The case of R v Filippetti (1978) 13 A Crim R 335 made clear that, in order to establish the offence of drug possession or supply, the prosecution must prove beyond a reasonable doubt that the defendant had ‘exclusive possession’ of the drugs in question.
This can be difficult for the prosecution to do in circumstances where the drugs were located in a common area of a home – such as in the lounge room, kitchen or bathroom – where more than one person was living at the premises, or where drugs are found in back seat, glove compartment or boot of a car which has been recently occupied by more than one person.
Temporarily holding drugs for owner
The case of R v Carey (1990) 20 NSWLR 292 established that a person cannot be found guilty of drug supply in circumstances where he or she temporarily held the drugs for the owner, intending to return them.
The person may, instead, be found guilty of drug possession; which is an offence carrying a maximum penalty of two years in prison.
Section 21 (personal searches) and section 36 (vehicle searches) of the Law Enforcement (Powers and Responsibilities) Act 2001 prohibits police from conducting a warrantless search unless they have a suspicion “on reasonable grounds” that there is something stolen or otherwise unlawfully obtained, or used or intended to be used in connection with a relevant offence, or a dangerous article that is being or was used in or in connection with a relevant offence, or a prohibited drug or plant.
(a) A reasonable suspicion involves less than a reasonable belief but more than a possibility, that the drugs were present at the particular time,
(b) Reasonable suspicion is not arbitrary. Some factual basis for the suspicion must be shown, and
(c) The source of the officer’s information and its content must be assessed in light of all surrounding circumstances.
Where there is no such ‘reasonable suspicion’, a search is considered to be illegal and any evidence derived as a result – eg of drugs found – is subject to being excluded under the provisions of section 138 of the Evidence Act 1995 (NSW).
That section provides that illegally or improperly obtained evidence must be excluded “unless the desirability of admitting the evidence outweighs the undesirability of admitting evidence that has been obtained in the way in which the evidence was obtained”.
Matters the court considers when determining whether to exclude the evidence include:
- the value and importance of the evidence,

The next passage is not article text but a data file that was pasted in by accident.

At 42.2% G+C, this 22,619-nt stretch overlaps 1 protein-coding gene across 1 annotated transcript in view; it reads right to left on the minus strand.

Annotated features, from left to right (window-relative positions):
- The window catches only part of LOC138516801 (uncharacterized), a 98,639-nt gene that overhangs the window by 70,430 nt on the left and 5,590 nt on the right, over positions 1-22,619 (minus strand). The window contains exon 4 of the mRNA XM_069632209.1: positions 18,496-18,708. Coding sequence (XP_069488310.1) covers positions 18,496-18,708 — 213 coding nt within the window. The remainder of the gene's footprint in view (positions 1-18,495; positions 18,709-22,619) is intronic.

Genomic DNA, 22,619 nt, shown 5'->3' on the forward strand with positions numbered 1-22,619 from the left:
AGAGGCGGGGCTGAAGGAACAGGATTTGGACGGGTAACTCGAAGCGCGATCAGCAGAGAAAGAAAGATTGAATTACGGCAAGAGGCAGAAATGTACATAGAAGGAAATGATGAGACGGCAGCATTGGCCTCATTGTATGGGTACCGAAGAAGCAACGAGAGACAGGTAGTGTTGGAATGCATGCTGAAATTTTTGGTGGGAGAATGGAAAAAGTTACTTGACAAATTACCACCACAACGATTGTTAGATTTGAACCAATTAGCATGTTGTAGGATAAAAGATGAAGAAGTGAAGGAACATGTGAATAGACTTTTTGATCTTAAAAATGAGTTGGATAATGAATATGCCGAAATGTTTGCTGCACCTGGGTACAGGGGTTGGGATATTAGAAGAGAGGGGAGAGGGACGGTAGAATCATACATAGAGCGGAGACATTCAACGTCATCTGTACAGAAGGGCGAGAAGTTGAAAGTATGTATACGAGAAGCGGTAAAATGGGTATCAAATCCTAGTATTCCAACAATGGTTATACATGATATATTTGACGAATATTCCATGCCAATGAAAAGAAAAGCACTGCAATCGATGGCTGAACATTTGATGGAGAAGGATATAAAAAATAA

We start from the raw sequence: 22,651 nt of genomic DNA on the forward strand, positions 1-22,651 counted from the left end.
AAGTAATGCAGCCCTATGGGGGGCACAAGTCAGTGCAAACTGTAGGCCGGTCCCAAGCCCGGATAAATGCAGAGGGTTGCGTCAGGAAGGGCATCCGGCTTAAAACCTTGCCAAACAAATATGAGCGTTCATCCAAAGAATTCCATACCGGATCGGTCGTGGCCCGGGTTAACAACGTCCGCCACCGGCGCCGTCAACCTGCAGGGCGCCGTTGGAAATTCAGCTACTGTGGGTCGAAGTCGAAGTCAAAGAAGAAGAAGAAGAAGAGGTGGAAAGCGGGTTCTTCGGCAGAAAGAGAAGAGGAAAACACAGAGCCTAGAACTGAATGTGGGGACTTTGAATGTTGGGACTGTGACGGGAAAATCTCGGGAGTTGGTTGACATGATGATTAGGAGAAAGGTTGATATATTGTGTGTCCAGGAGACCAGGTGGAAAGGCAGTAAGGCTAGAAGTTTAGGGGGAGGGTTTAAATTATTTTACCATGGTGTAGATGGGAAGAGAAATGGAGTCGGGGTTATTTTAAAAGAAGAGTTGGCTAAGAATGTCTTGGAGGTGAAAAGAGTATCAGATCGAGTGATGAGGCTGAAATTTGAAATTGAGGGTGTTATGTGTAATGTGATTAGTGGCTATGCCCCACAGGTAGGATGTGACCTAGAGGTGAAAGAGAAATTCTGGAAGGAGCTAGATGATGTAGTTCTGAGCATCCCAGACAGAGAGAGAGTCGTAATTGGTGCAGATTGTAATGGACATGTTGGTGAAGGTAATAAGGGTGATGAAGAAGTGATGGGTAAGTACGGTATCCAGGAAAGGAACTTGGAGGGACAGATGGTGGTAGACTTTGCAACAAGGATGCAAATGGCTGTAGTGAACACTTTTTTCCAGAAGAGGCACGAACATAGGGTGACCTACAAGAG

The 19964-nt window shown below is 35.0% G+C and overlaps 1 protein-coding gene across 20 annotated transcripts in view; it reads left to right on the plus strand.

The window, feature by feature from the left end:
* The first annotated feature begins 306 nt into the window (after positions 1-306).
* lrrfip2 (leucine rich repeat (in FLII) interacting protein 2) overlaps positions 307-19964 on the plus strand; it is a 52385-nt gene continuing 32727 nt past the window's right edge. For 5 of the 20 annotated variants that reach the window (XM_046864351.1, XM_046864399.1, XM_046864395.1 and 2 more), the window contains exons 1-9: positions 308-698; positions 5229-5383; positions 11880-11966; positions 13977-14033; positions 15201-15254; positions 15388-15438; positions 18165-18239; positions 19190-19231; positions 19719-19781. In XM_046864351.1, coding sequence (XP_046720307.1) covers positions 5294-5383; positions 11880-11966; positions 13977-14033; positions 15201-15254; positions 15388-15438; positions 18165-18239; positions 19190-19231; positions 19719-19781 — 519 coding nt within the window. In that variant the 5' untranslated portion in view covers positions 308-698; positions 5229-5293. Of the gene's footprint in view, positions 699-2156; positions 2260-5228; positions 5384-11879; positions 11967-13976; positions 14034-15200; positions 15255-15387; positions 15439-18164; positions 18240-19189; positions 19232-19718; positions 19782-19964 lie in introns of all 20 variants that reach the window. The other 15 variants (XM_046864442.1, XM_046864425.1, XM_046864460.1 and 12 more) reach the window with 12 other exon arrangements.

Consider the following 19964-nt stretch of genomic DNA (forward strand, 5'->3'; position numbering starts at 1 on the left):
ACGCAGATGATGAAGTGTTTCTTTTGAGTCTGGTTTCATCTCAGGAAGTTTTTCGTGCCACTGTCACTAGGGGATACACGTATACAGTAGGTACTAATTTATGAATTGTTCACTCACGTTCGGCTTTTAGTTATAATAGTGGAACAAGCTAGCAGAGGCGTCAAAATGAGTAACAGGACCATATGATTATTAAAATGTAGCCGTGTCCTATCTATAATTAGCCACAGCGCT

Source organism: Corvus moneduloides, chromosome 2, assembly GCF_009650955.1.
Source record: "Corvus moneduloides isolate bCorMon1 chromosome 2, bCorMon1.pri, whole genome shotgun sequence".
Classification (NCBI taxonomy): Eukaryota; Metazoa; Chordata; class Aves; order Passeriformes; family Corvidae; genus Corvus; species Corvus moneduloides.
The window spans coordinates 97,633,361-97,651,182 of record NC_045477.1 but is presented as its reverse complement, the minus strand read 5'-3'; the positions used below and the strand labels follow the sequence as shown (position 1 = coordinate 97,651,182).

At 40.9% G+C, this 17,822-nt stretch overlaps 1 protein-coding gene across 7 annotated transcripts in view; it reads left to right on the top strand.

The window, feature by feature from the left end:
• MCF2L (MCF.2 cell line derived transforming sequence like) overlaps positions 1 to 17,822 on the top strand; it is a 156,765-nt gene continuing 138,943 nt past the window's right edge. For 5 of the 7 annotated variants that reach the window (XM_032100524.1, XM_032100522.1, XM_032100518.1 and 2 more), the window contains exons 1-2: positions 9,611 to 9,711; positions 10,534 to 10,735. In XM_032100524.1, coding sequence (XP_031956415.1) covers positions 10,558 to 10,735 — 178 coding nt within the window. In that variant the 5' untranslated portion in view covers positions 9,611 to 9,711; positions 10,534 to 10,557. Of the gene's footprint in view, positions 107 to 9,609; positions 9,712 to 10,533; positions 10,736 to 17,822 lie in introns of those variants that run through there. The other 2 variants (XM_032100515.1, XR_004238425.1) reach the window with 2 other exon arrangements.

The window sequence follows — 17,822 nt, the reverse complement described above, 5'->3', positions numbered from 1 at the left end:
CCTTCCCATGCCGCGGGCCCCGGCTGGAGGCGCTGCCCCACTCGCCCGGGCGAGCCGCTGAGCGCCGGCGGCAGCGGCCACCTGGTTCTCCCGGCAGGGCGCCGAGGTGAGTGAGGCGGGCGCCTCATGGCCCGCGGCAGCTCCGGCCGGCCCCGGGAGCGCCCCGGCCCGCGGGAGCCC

- the seriousness of the offence, and
- the gravity of the impropriety or contravention, including whether it was deliberate or reckless.
Given the current state of the law, there is an argument that situations which may not amount to a ‘reasonable suspicion’ include:
- where there is a positive indication by a sniffer dog, in the absence of other evidence suggestive of the presence of drugs,
- where police are patrolling a known drug area and decide to search someone because they appear to be nervous,
- where a person is stopped for a Random Breath Test and appears to be nervous or agitated,
- where police decide to search someone because he or she – or someone he or she is with – has previously been convicted of drug offences, or
- any ‘random’ or ‘arbitrary’ search.
Situations which may amount to a ‘reasonable suspicion’ include:
- where police have observed what they believe to be a drug transaction,
- where police have received a report of recent drug activity including a detailed description which matches the suspect and/or vehicle to be searched,
- where a person’s actions and demeanour are highly suggestive of having drugs, eg discarding or concealing an object that appears to be drugs, or
- where a person has provide police with informed consent to a search.
General legal defences
Although all general legal defences such as self-defence, necessity and duress apply to commercial drug supply cases, the most frequently available is the latter mentioned defence – duress.
The defence applies where you engaged in the conduct:
- Due to a threat of death or serious injury to you, or to a close family member,
- There was no reasonable way for your to render the threat ineffective, and
- Your conduct was a reasonable response to the threat.
Where any evidence of a defence is raised, the prosecution must then prove beyond reasonable doubt that the defence does not apply.
If they are unable to do so, you are entitled to an acquittal.
Going to court for drug supply?
If you have been accused of drug supply, contact Sydney Criminal Lawyers anytime on (02) 9261 8881 to secure the services of exceptional criminal defence lawyers with an outstanding track record of receiving optimal results in serious drug cases.
Our experienced team has developed techniques over more than 20 years to defend and win serious and complex drug cases, and some of our notable victories include winning Australia’s largest ever heroin importation trial – where all three of our clients were found not guilty, while the remaining three co-accused, represented by other criminal law firms, were found guilty.
We have achieved bail in circumstances that appeared insurmountable, such as when our clients were allegedly caught importing 300kgs of drugs, and in several other cases where the co-accused, represented by other law firms, were refused bail.
We often win cases after clients have seen other criminal lawyers who have advised them to plead guilty, through our in-depth knowledge of the applicable laws and procedures, meticulous preparation, proactively building defence cases (rather than simply adjourning cases to await prosecution materials), and implementation of effective defence strategies.